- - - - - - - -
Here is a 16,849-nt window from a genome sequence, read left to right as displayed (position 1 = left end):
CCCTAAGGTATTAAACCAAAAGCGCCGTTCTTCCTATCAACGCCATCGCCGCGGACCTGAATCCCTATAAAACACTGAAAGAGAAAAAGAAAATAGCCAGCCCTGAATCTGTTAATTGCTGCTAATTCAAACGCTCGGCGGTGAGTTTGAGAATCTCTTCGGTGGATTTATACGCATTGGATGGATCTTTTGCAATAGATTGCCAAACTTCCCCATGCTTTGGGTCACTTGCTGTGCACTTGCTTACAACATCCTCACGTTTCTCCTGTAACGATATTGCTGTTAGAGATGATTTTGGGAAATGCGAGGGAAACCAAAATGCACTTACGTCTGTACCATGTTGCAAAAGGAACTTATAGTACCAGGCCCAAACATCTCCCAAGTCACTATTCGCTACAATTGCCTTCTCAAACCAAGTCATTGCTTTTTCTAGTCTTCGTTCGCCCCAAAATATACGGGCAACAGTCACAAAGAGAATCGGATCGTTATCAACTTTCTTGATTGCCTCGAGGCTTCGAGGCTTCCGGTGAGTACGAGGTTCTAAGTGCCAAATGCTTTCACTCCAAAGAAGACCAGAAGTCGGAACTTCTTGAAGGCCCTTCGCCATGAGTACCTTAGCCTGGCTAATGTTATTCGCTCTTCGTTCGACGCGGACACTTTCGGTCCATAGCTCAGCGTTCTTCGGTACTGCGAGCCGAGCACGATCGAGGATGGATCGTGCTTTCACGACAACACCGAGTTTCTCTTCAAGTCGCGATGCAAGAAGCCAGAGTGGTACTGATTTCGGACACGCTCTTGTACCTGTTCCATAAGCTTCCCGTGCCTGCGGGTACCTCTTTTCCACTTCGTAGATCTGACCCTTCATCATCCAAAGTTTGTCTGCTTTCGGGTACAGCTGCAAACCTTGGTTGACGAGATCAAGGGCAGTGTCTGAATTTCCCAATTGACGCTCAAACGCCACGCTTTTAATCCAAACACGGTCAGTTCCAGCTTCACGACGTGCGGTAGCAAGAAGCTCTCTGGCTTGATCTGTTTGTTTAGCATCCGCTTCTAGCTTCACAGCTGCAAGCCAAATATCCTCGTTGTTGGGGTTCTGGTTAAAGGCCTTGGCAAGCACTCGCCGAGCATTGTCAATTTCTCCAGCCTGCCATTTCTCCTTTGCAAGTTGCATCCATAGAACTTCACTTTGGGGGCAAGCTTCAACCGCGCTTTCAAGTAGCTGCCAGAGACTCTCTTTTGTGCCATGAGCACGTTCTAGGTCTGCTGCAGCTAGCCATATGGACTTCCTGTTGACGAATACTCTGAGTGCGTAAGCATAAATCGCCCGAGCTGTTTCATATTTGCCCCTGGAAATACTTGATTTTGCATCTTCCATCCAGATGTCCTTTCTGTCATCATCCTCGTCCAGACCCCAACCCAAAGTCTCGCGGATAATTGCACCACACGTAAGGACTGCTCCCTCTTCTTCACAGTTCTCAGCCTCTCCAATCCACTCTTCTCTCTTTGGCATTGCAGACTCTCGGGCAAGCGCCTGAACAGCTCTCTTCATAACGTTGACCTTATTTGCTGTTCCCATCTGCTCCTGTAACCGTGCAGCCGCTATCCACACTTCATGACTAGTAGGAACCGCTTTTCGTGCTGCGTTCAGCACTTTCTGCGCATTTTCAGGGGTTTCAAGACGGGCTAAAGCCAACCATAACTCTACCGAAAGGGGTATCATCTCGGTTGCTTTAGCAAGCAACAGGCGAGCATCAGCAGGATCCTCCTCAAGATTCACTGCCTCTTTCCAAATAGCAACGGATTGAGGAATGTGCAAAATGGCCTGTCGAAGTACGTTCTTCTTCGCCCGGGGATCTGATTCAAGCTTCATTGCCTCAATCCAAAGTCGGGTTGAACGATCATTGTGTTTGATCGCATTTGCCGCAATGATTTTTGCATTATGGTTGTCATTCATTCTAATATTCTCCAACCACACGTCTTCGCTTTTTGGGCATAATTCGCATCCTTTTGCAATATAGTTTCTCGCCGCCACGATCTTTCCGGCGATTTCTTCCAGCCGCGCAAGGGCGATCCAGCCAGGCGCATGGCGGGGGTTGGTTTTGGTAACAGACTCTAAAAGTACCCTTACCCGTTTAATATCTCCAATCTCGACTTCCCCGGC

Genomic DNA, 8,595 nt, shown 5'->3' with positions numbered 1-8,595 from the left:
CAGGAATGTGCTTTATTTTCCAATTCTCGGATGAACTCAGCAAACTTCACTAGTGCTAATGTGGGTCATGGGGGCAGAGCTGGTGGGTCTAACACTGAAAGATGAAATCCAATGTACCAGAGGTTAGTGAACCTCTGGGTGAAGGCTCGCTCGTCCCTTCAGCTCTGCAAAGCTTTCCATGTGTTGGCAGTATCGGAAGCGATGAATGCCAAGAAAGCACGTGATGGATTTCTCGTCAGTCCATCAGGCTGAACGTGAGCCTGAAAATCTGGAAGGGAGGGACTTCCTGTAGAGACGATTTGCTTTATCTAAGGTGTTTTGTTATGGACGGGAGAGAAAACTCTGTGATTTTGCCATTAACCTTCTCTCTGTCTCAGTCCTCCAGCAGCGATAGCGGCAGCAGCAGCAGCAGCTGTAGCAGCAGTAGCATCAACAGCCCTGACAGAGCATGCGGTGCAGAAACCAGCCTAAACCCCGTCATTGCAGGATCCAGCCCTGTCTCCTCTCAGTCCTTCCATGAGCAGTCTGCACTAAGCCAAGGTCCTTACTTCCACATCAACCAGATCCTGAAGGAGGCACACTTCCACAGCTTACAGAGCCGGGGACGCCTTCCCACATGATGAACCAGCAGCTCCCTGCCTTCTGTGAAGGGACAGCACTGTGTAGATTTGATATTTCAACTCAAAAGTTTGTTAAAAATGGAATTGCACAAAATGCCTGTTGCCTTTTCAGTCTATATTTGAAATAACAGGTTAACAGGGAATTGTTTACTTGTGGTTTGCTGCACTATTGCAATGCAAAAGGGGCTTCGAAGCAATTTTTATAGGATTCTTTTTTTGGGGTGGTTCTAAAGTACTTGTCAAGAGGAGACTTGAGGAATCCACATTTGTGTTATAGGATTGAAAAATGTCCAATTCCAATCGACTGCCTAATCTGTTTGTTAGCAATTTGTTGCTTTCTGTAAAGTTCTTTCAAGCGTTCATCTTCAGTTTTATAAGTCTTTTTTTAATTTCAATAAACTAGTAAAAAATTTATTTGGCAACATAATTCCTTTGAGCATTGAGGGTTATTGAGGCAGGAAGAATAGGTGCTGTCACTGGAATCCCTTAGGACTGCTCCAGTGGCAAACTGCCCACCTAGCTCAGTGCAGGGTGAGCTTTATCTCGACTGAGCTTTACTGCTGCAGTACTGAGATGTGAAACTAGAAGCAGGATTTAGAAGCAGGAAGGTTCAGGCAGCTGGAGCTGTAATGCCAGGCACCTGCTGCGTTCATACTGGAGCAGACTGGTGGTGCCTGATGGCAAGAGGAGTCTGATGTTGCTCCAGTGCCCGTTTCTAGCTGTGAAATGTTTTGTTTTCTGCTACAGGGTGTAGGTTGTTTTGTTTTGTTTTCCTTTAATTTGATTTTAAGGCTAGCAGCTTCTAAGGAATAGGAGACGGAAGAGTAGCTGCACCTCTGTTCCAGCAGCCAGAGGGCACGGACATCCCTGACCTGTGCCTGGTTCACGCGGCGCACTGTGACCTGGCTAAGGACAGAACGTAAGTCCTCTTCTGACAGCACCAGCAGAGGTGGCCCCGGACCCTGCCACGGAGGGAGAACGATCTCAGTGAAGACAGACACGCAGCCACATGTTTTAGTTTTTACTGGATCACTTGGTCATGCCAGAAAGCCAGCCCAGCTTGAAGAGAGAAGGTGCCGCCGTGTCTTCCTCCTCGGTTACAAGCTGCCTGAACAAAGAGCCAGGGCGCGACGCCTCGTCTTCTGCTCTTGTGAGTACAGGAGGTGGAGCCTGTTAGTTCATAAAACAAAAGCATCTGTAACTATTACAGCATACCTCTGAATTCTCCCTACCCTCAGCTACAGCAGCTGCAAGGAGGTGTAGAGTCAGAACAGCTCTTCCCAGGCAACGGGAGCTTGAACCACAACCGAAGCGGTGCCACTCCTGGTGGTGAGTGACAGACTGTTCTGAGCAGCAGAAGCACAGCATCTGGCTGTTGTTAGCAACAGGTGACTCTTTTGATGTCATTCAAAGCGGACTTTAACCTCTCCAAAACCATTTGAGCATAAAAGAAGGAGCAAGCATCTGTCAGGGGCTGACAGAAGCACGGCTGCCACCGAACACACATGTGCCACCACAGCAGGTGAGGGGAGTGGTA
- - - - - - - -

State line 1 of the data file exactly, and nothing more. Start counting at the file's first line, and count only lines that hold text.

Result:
Here is a 16,849-nt window from a genome sequence, read left to right as displayed (position 1 = left end):